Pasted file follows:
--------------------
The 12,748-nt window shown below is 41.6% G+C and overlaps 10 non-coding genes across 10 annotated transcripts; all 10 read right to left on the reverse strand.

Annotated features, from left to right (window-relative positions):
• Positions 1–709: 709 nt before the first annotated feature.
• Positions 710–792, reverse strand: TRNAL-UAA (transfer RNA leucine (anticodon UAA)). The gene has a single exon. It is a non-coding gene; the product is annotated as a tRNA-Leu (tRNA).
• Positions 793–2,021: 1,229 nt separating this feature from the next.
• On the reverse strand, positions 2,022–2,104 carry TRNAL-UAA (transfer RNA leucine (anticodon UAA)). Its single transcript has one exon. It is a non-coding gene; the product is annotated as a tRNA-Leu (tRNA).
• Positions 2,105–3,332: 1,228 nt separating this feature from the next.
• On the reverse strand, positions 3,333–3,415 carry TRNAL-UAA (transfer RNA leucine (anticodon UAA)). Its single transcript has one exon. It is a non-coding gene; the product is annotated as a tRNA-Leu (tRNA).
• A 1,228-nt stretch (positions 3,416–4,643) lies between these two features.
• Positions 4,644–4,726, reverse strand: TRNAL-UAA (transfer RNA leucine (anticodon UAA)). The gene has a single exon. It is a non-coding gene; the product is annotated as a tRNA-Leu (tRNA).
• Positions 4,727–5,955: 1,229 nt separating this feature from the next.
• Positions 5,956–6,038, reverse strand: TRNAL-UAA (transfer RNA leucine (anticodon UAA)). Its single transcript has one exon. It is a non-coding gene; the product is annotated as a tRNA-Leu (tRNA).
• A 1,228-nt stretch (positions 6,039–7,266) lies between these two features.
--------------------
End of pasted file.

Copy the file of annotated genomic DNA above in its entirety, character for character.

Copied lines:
The 12,748-nt window shown below is 41.6% G+C and overlaps 10 non-coding genes across 10 annotated transcripts; all 10 read right to left on the reverse strand.

Annotated features, from left to right (window-relative positions):
• Positions 1–709: 709 nt before the first annotated feature.
• Positions 710–792, reverse strand: TRNAL-UAA (transfer RNA leucine (anticodon UAA)). The gene has a single exon. It is a non-coding gene; the product is annotated as a tRNA-Leu (tRNA).
• Positions 793–2,021: 1,229 nt separating this feature from the next.
• On the reverse strand, positions 2,022–2,104 carry TRNAL-UAA (transfer RNA leucine (anticodon UAA)). Its single transcript has one exon. It is a non-coding gene; the product is annotated as a tRNA-Leu (tRNA).
• Positions 2,105–3,332: 1,228 nt separating this feature from the next.
• On the reverse strand, positions 3,333–3,415 carry TRNAL-UAA (transfer RNA leucine (anticodon UAA)). Its single transcript has one exon. It is a non-coding gene; the product is annotated as a tRNA-Leu (tRNA).
• A 1,228-nt stretch (positions 3,416–4,643) lies between these two features.
• Positions 4,644–4,726, reverse strand: TRNAL-UAA (transfer RNA leucine (anticodon UAA)). The gene has a single exon. It is a non-coding gene; the product is annotated as a tRNA-Leu (tRNA).
• Positions 4,727–5,955: 1,229 nt separating this feature from the next.
• Positions 5,956–6,038, reverse strand: TRNAL-UAA (transfer RNA leucine (anticodon UAA)). Its single transcript has one exon. It is a non-coding gene; the product is annotated as a tRNA-Leu (tRNA).
• A 1,228-nt stretch (positions 6,039–7,266) lies between these two features.